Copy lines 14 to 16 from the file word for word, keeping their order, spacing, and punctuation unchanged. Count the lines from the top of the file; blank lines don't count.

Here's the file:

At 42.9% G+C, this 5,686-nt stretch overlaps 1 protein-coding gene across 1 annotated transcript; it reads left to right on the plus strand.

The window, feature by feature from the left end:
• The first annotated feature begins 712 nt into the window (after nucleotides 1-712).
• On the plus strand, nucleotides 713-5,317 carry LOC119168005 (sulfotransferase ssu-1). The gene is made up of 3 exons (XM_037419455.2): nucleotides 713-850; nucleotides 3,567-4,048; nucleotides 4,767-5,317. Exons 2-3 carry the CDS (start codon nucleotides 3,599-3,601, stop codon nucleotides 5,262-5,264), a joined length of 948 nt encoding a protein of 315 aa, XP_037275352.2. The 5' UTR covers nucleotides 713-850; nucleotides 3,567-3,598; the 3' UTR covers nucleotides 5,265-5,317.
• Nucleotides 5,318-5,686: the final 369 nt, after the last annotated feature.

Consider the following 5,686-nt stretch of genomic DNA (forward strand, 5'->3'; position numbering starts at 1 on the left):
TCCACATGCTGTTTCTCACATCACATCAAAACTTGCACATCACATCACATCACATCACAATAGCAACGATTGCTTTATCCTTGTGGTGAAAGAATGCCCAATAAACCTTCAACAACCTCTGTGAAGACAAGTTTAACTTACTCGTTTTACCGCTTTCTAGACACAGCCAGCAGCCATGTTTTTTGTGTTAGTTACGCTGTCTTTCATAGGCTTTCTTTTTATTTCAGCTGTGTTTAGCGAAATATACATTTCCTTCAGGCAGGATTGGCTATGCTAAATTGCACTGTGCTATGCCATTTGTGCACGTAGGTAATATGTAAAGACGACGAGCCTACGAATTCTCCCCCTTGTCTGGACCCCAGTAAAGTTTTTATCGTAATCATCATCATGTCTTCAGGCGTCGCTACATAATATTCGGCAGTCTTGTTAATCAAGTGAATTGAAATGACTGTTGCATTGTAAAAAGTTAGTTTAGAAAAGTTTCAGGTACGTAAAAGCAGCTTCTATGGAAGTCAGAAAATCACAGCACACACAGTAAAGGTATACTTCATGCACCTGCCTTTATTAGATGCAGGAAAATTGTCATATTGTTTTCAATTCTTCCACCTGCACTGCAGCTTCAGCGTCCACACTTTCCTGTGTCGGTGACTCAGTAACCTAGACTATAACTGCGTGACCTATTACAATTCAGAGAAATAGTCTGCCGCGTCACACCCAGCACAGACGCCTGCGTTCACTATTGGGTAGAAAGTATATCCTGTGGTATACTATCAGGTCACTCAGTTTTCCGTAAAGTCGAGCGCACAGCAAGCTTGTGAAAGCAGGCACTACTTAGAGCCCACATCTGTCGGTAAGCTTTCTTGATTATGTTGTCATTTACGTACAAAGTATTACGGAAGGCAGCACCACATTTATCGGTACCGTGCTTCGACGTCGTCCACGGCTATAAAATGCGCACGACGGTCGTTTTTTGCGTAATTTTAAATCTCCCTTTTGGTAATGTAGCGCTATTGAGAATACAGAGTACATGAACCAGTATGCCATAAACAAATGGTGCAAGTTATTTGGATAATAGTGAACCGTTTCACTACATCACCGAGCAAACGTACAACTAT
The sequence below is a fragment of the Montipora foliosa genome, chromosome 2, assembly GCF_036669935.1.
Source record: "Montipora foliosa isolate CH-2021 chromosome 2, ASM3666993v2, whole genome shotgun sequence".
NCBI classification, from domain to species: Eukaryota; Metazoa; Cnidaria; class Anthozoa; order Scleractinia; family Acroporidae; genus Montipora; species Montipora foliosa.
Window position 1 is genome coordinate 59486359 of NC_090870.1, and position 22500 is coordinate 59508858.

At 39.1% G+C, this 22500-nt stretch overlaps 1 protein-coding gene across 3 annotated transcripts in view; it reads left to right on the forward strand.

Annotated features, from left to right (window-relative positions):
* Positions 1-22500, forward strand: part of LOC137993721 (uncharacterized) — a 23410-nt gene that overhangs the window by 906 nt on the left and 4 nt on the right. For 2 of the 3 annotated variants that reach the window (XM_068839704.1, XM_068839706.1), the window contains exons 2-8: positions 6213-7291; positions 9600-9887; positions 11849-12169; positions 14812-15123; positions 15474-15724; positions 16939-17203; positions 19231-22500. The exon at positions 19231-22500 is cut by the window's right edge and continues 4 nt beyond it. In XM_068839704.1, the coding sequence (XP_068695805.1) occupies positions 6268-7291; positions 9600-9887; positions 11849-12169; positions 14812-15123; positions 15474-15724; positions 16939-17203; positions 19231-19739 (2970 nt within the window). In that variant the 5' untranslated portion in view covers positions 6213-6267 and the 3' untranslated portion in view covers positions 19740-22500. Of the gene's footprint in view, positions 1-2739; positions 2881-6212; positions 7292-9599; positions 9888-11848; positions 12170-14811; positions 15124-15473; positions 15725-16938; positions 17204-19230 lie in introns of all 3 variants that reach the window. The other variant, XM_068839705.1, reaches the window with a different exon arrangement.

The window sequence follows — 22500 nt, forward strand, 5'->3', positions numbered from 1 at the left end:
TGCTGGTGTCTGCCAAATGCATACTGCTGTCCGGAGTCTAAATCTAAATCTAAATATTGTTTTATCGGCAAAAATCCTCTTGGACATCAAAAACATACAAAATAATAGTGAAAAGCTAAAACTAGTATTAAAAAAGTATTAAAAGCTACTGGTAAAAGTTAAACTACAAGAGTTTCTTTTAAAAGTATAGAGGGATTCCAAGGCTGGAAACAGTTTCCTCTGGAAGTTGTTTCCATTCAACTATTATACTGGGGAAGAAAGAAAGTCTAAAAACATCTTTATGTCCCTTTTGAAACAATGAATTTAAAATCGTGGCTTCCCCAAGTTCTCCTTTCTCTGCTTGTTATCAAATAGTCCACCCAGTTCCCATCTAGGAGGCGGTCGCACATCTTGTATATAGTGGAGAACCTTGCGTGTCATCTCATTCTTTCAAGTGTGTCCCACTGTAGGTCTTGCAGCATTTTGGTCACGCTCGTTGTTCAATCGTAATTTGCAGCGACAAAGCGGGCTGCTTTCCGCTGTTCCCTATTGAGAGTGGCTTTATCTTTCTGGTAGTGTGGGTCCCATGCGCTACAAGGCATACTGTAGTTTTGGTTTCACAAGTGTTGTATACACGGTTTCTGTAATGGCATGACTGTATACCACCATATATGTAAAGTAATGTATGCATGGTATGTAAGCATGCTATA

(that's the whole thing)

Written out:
* Positions 1-22500, forward strand: part of LOC137993721 (uncharacterized) — a 23410-nt gene that overhangs the window by 906 nt on the left and 4 nt on the right. For 2 of the 3 annotated variants that reach the window (XM_068839704.1, XM_068839706.1), the window contains exons 2-8: positions 6213-7291; positions 9600-9887; positions 11849-12169; positions 14812-15123; positions 15474-15724; positions 16939-17203; positions 19231-22500. The exon at positions 19231-22500 is cut by the window's right edge and continues 4 nt beyond it. In XM_068839704.1, the coding sequence (XP_068695805.1) occupies positions 6268-7291; positions 9600-9887; positions 11849-12169; positions 14812-15123; positions 15474-15724; positions 16939-17203; positions 19231-19739 (2970 nt within the window). In that variant the 5' untranslated portion in view covers positions 6213-6267 and the 3' untranslated portion in view covers positions 19740-22500. Of the gene's footprint in view, positions 1-2739; positions 2881-6212; positions 7292-9599; positions 9888-11848; positions 12170-14811; positions 15124-15473; positions 15725-16938; positions 17204-19230 lie in introns of all 3 variants that reach the window. The other variant, XM_068839705.1, reaches the window with a different exon arrangement.

The window sequence follows — 22500 nt, forward strand, 5'->3', positions numbered from 1 at the left end:
TGCTGGTGTCTGCCAAATGCATACTGCTGTCCGGAGTCTAAATCTAAATCTAAATATTGTTTTATCGGCAAAAATCCTCTTGGACATCAAAAACATACAAAATAATAGTGAAAAGCTAAAACTAGTATTAAAAAAGTATTAAAAGCTACTGGTAAAAGTTAAACTACAAGAGTTTCTTTTAAAAGTATAGAGGGATTCCAAGGCTGGAAACAGTTTCCTCTGGAAGTTGTTTCCATTCAACTATTATACTGGGGAAGAAAGAAAGTCTAAAAACATCTTTATGTCCCTTTTGAAACAATGAATTTAAAATCGTGGCTTCCCCAAGTTCTCCTTTCTCTGCTTGTTATCAAATAGTCCACCCAGTTCCCATCTAGGAGGCGGTCGCACATCTTGTATATAGTGGAGAACCTTGCGTGTCATCTCATTCTTTCAAGTGTGTCCCACTGTAGGTCTTGCAGCATTTTGGTCACGCTCGTTGTTCAATCGTAATTTGCAGCGACAAAGCGGGCTGCTTTCCGCTGTTCCCTATTGAGAGTGGCTTTATCTTTCTGGTAGTGTGGGTCCCATGCGCTACAAGGCATACTGTAGTTTTGGTTTCACAAGTGTTGTATACACGGTTTCTGTAATGGCATGACTGTATACCACCATATATGTAAAGTAATGTATGCATGGTATGTAAGCATGCTATA